As a son or daughter, one has to be useful to one’s parents in whatever way one can. One should not demand things that one’s parents cannot afford, but try to make the best use of the facilities they are in a position to provide. One should develop one’s inborn talents and also gain whatever new knowledge one can, so that one grows up to adulthood as a capable person, ready to shoulder some responsibility in society. Hence, when one grows up to adulthood, one should be in a position to engage in some useful trade or profession to earn enough to maintain oneself and also to help one’s ageing parents and other deserving relatives and friends.
When one is married, one should not be a burden or cause embarrassment to the partner, but should be in a position to contribute in whatever manner possible to make the task of the other easy and pleasant. Next, as a parent too one should be an asset, a source of strength and inspiration, to the children. When one grows old and feeble one should try to be as little a burden as possible to the children.
This moulding and shaping of duty-conscious and law-abiding family members—both parents and children—will lead to the emergence of a good social order. The result will be the creation of a contented humanity. That has been the aim of the Buddha’s teachings. Hence we can see that the Buddha taught that the happiness of a whole society depends upon the happiness of the family. This way of life resonates with the ideal of caring for others.
The importance of mettā, loving kindness, must be fully recognised. Loving kindness must first be shown to oneself, the individual must be inwardly confident before he or she can be of service to others. Then this love should be radiated to one’s parents, thinking, “As I am happy, may my parents be happy.” In this way one radiates these pure thoughts of goodwill to family and friends; to neighbours; to strangers; to those who may be unfriendly or hostile towards us; to all of humanity. The most commonly recited and meditated upon sutta in Buddhism is the Metta Sutta, which should be recited daily by all Buddhists.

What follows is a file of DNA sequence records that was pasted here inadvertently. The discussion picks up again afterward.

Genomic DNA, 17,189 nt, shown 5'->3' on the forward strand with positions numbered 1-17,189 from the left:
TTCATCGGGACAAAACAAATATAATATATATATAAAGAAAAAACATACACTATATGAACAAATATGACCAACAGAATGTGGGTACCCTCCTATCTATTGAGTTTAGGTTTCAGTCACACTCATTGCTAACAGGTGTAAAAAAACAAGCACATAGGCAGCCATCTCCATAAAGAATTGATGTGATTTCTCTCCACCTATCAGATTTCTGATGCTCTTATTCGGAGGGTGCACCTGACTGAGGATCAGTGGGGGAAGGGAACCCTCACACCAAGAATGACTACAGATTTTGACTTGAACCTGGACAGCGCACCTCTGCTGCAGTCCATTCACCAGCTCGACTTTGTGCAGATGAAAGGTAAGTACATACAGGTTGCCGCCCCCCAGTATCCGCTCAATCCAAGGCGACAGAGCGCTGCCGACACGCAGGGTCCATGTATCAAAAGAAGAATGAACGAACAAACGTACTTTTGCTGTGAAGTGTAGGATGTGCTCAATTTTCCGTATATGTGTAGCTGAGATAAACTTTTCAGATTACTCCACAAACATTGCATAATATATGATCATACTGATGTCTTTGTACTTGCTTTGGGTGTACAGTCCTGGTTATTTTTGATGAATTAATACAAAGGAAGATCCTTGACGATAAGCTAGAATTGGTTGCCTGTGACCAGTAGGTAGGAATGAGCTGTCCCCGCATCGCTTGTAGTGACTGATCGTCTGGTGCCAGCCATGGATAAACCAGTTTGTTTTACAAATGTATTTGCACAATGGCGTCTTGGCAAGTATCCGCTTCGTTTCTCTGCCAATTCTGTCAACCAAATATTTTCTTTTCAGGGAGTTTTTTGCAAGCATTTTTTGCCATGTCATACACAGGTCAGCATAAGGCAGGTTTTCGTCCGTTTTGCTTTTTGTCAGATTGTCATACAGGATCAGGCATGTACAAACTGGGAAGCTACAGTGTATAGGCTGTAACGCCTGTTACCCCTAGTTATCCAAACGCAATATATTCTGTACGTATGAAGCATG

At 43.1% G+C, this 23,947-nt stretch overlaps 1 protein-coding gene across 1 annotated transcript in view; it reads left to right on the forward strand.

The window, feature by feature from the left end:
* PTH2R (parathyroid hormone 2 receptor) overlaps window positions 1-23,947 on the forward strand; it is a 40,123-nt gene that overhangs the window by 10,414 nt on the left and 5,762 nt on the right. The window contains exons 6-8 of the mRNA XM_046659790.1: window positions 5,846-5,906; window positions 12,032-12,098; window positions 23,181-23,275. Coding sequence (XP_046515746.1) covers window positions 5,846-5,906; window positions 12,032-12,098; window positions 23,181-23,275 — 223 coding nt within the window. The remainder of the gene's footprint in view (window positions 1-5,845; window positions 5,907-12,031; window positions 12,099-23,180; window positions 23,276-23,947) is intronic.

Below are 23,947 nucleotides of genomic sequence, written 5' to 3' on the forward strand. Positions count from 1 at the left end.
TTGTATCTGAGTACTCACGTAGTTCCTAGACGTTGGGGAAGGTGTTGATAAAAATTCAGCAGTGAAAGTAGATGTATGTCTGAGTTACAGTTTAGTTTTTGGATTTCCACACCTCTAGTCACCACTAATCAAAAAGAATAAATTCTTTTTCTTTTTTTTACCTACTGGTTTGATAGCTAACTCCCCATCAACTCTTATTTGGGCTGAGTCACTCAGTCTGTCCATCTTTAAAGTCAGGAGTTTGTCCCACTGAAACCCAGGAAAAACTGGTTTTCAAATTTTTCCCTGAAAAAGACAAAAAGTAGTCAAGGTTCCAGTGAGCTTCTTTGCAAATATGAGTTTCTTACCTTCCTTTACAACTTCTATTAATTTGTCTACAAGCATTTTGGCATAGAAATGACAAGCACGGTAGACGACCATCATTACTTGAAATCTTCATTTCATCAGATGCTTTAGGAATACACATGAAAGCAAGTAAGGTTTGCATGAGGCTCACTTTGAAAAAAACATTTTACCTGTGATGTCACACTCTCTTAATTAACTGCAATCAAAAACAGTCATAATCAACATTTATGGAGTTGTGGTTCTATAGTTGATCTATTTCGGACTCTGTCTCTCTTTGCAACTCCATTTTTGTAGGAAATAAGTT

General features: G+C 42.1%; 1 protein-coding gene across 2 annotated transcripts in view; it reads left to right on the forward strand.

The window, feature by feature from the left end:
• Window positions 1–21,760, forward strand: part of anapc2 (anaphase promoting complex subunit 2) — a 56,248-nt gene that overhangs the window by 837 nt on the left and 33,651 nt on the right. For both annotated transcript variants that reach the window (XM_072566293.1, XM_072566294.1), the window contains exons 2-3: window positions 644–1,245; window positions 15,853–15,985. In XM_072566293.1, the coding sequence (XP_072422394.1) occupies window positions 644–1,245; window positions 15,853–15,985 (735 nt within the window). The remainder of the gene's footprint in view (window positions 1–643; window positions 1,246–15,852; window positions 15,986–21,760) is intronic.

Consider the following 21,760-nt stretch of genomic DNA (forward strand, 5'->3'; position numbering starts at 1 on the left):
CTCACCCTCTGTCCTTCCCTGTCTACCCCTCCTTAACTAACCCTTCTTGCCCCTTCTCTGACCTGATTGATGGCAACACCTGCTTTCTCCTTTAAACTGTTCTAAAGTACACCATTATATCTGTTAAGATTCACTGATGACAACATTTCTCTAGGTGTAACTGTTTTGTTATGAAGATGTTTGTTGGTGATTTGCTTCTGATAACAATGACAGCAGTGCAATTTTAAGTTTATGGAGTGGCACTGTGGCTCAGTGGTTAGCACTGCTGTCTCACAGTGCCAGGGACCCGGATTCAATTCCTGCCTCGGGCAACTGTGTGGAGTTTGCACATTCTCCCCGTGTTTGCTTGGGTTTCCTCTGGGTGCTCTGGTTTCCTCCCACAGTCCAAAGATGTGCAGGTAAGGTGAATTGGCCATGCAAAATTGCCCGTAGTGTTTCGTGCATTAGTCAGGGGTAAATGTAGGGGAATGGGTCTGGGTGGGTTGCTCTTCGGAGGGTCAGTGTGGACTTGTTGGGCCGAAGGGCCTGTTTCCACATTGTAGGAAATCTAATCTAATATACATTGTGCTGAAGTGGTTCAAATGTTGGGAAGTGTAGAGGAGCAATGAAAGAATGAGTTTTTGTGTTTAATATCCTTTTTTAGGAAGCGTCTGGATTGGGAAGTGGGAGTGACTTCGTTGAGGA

When such love is taught and becomes the most central theme of one’s life, and the status of the family is held as the nucleus of society, it can be more easily appreciated how, in Buddhist countries, family unity is still extremely strong. However, as modern materialism creeps into the fabric of every culture; as media such as television, with its perpetual salutations to the glories of craving and violence, becomes available even in small villages; as childrens’ education places more importance on skills for monetary gain than on excellence of character; so even in the bastions of Buddhist culture, traditional values are waning.